Anne Charlotte Olas: I think it is something that could have a beneficial effect on the way in which fonds dedicated to migrant women are valorised. Since it is long to digitalise documents that are related to female migrants, it is easier to create dedicated spaces for them on our platform. For example, we can create an inventory of sources related to migrant women to create a direct link to those digitalised documents.

    Digitalisation can also be used to create content for example to illustrate articles, to talk about these archives on our social networks, to highlight them at conferences. And, this digitalisation contributes to improving the value of our collections and therefore to their understanding by the public.

    But, digitalizing alone isnʼt enough; a more precise description of the archives is the first necessary step and, like digitalisation, it takes a long time and cannot be done for every document, since we have to respect the rule of GDPR, and those related to the protection of individuals private lives, the 50 years. 

    Camelia Zavarache: Thank you! Yes, here as well it is a struggle to try to find anything on someone you are interested in because everything is organized based on institutions. And for instance, in the archives of Bucharest, not the National Archives, like the local archives of Bucharest there are still files that have not been numbered, you know, entire files, unnumbered. So, yes I agree, it takes a lot of time, and I think it takes a lot of funding when it comes to such an important work.   

    So, we are at the last question of our interview. Since you are the representative of a stakeholder of the WEMov network we would like to know what has been a part of this network brought to you, the aspect you consider most relevant?

    Anne Charlotte Olas: So, as soon as I arrived, Vanessa told me right away about this project which had already been started by my predecessor, Chloe. It was a project that I had to manage for all the National Archives of France and it was my first project when I integrated into this department, so I have fond memories of it. Whatʼs more, it was a very good way of getting to know the archives I was going to be working with during my contract as I could not use the inventories on the subject, I had to look directly into the archives stock which taught me a lot about this collection, the themes that are recurrent and the background of some women. Whatʼs more, it gave me an insight into the collections that I donʼt work with, for example the archives of health, of my colleague Lucile. And I think that in the future this list of collections we have provided could be used to draw up an inventory of research assistance sheet – la fiche d’aide àla recherche pour le lecteur, dedicated to this subject. 

    Marie Ruiz: I think this is something that we wanted to do as one of our objectives at the beginning and it is called Finding aids. And we wanted to gather the finding aids on womenʼs migration but then we realised that finding primary sources was already hard enough and finding aids donʼt always exist, there are some for migration but women… it is another category.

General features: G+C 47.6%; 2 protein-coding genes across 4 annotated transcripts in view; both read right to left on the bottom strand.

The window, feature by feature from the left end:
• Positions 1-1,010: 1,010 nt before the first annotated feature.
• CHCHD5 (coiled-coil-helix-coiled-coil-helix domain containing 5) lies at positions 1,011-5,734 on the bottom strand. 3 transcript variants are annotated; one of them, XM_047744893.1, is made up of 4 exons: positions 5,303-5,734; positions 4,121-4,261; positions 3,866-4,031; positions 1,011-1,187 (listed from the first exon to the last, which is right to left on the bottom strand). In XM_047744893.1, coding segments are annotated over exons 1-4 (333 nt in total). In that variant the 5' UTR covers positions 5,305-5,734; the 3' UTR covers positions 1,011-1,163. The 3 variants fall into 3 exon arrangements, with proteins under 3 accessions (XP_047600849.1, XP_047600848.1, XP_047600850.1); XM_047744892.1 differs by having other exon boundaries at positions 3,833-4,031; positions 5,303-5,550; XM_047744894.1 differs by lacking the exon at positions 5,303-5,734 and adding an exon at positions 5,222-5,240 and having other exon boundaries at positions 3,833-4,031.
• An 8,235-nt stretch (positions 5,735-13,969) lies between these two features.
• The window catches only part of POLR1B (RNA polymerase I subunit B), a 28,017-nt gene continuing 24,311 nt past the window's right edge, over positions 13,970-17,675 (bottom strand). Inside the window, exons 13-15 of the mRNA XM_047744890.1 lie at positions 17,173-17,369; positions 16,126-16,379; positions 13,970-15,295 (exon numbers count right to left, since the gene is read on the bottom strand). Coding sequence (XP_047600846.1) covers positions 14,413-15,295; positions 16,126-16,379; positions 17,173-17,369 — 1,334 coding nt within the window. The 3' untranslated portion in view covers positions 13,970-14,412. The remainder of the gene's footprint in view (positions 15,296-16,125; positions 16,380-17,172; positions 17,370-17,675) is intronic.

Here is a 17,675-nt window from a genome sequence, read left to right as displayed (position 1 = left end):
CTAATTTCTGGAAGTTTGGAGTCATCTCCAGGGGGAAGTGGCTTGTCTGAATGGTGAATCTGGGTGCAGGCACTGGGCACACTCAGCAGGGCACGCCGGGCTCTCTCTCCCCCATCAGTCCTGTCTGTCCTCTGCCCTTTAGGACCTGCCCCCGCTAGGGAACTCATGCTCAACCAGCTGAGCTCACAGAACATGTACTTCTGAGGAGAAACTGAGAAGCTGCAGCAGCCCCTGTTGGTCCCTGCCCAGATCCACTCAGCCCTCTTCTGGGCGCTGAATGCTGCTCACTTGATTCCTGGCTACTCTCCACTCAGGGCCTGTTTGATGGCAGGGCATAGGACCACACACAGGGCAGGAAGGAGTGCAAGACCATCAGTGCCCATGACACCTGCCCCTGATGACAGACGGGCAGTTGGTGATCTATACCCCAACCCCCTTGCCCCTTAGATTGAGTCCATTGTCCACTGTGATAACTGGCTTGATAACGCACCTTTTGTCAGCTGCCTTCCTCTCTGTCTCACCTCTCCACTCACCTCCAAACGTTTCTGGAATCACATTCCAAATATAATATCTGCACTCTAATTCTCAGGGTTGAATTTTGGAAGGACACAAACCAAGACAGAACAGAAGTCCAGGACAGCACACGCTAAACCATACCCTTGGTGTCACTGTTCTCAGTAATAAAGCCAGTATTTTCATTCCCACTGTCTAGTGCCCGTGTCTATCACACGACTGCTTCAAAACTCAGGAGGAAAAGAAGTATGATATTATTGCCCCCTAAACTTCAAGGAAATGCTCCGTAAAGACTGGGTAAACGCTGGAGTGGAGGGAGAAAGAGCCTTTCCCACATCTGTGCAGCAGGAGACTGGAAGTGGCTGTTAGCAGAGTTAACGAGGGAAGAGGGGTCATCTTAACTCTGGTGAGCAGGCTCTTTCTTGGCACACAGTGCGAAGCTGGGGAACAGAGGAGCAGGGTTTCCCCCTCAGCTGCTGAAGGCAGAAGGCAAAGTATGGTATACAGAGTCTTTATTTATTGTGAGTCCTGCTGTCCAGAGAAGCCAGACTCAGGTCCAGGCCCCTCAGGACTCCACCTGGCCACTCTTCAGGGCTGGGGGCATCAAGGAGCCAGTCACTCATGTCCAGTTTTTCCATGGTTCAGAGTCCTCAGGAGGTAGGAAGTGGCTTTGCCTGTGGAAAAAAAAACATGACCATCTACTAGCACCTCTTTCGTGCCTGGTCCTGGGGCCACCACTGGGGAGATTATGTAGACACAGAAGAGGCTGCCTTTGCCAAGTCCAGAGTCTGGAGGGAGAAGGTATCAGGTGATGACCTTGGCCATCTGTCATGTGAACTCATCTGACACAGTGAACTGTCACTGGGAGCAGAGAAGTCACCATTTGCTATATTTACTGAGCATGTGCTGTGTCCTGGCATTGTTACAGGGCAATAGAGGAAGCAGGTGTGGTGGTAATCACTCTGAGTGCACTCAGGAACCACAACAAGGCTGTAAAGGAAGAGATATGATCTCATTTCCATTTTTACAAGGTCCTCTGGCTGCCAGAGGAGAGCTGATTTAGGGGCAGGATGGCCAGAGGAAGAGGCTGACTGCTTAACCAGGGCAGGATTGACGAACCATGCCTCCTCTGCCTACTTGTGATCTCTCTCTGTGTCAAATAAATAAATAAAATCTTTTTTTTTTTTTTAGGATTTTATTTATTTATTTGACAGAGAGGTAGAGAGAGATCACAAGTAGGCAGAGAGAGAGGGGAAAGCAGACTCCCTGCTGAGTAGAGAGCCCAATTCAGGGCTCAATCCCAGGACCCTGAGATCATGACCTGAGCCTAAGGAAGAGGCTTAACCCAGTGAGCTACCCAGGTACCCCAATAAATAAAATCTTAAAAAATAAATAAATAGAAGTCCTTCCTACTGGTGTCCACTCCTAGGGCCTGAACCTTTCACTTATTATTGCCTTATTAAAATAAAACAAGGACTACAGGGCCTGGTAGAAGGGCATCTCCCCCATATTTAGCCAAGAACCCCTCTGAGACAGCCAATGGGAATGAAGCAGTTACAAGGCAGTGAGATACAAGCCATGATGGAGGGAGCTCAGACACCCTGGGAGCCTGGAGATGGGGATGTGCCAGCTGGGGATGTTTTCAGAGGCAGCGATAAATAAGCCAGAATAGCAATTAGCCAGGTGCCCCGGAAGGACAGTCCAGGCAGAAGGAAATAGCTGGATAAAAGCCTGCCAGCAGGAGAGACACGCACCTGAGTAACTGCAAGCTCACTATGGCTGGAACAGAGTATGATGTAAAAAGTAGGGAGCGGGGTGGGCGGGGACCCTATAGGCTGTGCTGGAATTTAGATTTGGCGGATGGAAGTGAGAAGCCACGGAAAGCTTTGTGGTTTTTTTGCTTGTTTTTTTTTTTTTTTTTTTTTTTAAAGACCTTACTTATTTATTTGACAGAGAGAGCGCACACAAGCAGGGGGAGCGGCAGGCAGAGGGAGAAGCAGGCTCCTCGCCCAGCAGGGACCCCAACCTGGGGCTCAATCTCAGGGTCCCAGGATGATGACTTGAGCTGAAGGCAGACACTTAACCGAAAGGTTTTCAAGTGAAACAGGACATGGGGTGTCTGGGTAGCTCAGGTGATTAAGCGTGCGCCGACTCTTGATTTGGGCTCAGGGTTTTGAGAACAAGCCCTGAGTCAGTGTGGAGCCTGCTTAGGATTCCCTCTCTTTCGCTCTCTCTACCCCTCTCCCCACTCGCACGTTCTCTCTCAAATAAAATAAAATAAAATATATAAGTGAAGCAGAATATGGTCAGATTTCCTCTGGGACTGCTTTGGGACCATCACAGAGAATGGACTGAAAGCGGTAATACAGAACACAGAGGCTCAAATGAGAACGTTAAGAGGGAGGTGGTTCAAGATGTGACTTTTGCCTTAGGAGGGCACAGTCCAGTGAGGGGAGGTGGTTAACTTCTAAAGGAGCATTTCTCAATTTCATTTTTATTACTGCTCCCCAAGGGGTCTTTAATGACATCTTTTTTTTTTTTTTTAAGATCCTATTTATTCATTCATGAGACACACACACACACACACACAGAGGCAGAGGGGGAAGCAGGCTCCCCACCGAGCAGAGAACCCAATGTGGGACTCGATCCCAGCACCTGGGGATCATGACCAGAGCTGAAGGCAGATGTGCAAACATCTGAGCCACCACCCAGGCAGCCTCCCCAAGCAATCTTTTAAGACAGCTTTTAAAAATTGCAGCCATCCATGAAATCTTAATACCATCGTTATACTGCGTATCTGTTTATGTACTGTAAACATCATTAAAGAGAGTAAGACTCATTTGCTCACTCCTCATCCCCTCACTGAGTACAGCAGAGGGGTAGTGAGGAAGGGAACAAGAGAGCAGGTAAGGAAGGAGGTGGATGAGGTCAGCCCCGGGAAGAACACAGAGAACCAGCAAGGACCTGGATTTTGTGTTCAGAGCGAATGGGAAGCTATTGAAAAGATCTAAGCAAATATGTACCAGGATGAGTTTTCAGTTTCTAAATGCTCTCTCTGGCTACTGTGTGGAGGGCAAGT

Camelia Zavarache: Ok, so thank you so much, these were all my questions. So, if there is anything else you would like to add, or if not, I would like to thank you for taking the time and for being part of the interview, for sharing youractivities and your projects with us. Thank you!

    Marie Ruiz: Thank you so much, Camelia. Is there anything you would like to add, in the end, you know, something about your archives, something about this project, anything coming up?

    Camelia Zavarache: I simply want to say that when I was researching for this interview I thought that the website of the National Archives of France is really well structured, for instance, for me as a foreigner I think it is super organized, I mean, Marie knows better, but for me, it actually helped me to understand what you have. So, that is important. I do not want to mention our archives, because I have my dissatisfactions, so I will stop here.

    Marie Ruiz: I think, what is good about our project Women on the Move is also that we are learning from practices in other countries. For instance, in Estonia they have developed collaborative participation archives, which means that each time somebody uses documents they leave a scan, they leave photos, and basically Estonia has digitised almost everything they have and that is through participatory archives. I donʼt work on French archives, I work in Anglophone archives so I was never faced with the difficulties finding primary sources as in France. I think it is a big, big job to reference everything that the archives have and I think it would be wonderful to use the help of historians and develop participatory archives. I think what Estonia is doing is amazing to be honest.

    And then there are different systems, you see Spain and Germany they have a regional system, not a national system, it is complicated. 

    Vanessa Szollosi: Anne Charlotte, would you like to show them your work?  

    Anne Charlotte: Yes.

    Vanessa Szollosi: Anne Charlotte worked on a big, big inventory of all the archives on migration, and she published it two weeks ago?

    Anne Charlotte: Yes, two weeks.

    Vanessa Szollosi: So, we wanted to show you what it looks like. Here is the link.